While the broad class of drugs is known as stimulants, you may not be 100% familiar with which drugs that includes in practice. Before delving into the finer points of stimulants like – what they are, what they do and their addictive nature – let’s list the common ones and some usage stats.
- Methylphenidate (prescription drugs like Ritalin and Concerta)
- Dextroamphetamine (prescription drugs like Dexedrine)
- Dextroamphetamine/amphetamine (prescription drugs like Adderall)
You might first notice caffeine and for good reason, studies note “caffeine is the most widely used psychoactive substance in the world. In Western society, at least 80 percent of the adult population consumes caffeine in amounts large enough to have an effect on the brain”.
The National Institute on Drug Abuse (NIDA) found that “five million American adults misusing prescription stimulants”.
Cocaine “was involved in nearly 1 in 5 overdose deaths during 2017. Almost 5 million Americans reported current cocaine use in 2016”, according to the Centers for Disease Control and Prevention (CDC).
What Are Stimulants?
Stimulants, in the simplest terms, are drugs that increase the activity of your central nervous system. They stimulate it, in other words.
When used by prescription and under the guidance of a doctor, stimulants can be taken to treat issues like:
- Attention deficit hyperactivity disorder (ADHD)
- Congestion of the sinuses
- Nasal congestion
They can also be used to enhance performance in athletics. You may have heard of the term “doping” as it relates to cheating in sports, well one of the ways to dope is with central nervous system stimulants. One study summarizes it like this, “central nervous system (CNS) stimulants may be used to reduce tiredness and increase alertness, competitiveness, and aggression. They are more likely to be used in competition but may be used during training to increase the intensity of the training session”.
The last big silo of stimulants is those used illegally and for recreation. This includes:
- Methylenedioxymethamphetamine (MDMA or ecstasy)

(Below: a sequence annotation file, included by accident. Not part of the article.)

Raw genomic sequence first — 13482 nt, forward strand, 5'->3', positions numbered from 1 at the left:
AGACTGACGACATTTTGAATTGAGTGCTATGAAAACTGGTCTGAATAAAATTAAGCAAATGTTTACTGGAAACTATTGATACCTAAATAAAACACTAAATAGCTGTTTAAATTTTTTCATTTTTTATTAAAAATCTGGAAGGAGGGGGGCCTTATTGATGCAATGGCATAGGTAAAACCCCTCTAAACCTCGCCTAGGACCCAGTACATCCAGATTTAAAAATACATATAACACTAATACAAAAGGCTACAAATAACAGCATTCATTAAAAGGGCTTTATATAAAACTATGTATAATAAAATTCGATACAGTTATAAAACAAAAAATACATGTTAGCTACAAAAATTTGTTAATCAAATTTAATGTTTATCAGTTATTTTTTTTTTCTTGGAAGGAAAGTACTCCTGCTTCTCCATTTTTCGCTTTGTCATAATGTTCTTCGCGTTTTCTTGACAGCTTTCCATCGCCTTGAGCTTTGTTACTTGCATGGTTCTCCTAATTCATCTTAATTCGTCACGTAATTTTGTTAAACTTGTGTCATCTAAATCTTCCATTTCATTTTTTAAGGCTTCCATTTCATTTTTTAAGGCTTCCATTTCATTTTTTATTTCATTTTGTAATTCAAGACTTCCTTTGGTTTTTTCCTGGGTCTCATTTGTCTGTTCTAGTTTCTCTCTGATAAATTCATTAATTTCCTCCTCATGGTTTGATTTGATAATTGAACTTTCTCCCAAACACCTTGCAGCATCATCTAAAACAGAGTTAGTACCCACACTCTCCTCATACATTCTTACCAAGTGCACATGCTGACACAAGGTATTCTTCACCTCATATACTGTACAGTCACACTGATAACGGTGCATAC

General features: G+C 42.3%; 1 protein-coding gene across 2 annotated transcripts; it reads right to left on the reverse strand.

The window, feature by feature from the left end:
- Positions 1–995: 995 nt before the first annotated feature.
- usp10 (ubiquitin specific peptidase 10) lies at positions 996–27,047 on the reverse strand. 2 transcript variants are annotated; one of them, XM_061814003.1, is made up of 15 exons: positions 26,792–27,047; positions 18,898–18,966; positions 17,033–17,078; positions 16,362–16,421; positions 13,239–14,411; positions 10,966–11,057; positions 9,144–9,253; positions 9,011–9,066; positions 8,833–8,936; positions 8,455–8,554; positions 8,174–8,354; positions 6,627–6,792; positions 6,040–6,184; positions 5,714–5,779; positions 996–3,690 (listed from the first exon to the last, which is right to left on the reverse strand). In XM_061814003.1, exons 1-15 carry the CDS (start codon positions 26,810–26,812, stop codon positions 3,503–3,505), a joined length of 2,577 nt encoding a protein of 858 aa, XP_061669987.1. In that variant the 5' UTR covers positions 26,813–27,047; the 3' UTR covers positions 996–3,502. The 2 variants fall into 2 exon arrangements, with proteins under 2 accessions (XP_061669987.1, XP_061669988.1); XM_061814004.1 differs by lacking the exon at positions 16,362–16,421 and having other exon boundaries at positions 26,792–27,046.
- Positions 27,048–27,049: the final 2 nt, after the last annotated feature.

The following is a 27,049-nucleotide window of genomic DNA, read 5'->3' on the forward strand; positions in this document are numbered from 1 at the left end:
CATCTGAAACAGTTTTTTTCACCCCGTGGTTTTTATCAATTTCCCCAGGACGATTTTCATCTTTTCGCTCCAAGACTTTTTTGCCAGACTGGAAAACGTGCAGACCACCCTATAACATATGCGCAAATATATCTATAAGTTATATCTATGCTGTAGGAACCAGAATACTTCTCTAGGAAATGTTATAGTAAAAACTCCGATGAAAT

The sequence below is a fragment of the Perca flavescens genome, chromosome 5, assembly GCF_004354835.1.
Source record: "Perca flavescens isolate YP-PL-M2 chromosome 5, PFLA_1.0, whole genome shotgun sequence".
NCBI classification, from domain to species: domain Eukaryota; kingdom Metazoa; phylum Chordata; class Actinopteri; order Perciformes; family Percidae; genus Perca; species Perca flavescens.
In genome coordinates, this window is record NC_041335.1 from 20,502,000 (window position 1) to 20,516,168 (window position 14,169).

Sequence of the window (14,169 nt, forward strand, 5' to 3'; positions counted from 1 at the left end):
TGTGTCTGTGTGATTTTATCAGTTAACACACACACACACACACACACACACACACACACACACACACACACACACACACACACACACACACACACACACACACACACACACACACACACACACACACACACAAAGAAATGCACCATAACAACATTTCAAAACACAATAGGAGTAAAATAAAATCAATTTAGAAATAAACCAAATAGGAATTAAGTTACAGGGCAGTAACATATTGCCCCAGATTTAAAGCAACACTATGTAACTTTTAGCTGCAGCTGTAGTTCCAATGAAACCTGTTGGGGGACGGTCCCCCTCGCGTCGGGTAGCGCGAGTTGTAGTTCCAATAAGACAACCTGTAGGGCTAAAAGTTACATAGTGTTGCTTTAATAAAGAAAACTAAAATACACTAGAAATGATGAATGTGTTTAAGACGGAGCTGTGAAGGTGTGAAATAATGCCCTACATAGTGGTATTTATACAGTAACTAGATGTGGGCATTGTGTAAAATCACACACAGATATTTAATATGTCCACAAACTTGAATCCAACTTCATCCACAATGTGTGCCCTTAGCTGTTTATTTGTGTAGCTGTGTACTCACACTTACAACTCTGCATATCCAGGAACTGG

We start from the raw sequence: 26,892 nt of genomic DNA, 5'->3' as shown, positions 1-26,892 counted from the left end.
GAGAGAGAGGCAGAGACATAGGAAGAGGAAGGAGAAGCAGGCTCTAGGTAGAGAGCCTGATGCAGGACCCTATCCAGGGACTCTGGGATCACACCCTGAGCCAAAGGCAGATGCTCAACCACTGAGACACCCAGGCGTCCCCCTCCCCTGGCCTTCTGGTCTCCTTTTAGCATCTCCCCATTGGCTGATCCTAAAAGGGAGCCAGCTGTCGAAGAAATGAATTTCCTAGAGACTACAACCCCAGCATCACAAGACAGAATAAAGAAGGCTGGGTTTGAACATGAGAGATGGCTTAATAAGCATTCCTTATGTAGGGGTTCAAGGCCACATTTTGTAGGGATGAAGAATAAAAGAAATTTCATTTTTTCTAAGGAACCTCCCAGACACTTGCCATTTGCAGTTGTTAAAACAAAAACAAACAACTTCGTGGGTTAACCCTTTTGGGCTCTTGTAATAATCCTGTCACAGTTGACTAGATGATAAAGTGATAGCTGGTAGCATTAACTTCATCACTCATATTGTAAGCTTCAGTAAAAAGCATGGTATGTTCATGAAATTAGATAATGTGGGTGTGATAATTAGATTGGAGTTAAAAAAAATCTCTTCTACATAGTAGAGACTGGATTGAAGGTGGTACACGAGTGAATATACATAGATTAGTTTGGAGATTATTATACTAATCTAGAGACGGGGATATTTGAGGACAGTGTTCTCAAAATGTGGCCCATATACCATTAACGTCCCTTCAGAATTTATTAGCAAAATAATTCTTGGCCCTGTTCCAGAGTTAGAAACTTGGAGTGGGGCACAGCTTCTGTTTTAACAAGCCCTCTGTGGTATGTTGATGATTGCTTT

MDMA is classed as a Schedule I drug by the Drug Enforcement Administration (DEA), meaning it has no currently accepted medical use and a high potential for abuse. Cocaine and methamphetamine fall under Schedule II and also carry a high potential for abuse that can lead to dependence.
So, what do stimulants do once you’ve taken them?
What Do Stimulants Do?
Whether it’s a prescription or not, all stimulants act in the same basic way. NIDA explains it as such; “stimulants increase the activity of the brain chemicals dopamine and norepinephrine. Dopamine is involved in the reinforcement of rewarding behaviors. Norepinephrine affects blood vessels, blood pressure and heart rate, blood sugar, and breathing”.
Dopamine is of course colloquially known as the “feel-good” hormone so one of the effects of stimulants is something of a rush of euphoria.
Additionally, stimulants can do the following:
- Increase heart rate
- Increase blood pressure but decrease blood flow
- Increase alertness
- Increase blood sugar
- Open sinuses and breathing passages
- Reduce appetite
Are Stimulants Addictive?
Indeed they are.
The euphoric, feel-good sensation coupled with the other effects mean that prescription stimulants are ripe for abuse if not taken exactly as directed. It also means that recreational stimulants can quickly hook a user as well.
The longer you take stimulants of any kind, the more of a tolerance you develop which translates to needing to take more and more to achieve the same effect as before. Before you know it, you have a full-blown substance use disorder on your hands.
Get Help With a Stimulant Addiction at Principles Recovery Center
If you want to learn more about stimulants and how we can help you or a loved one recover from them, reach out to us today.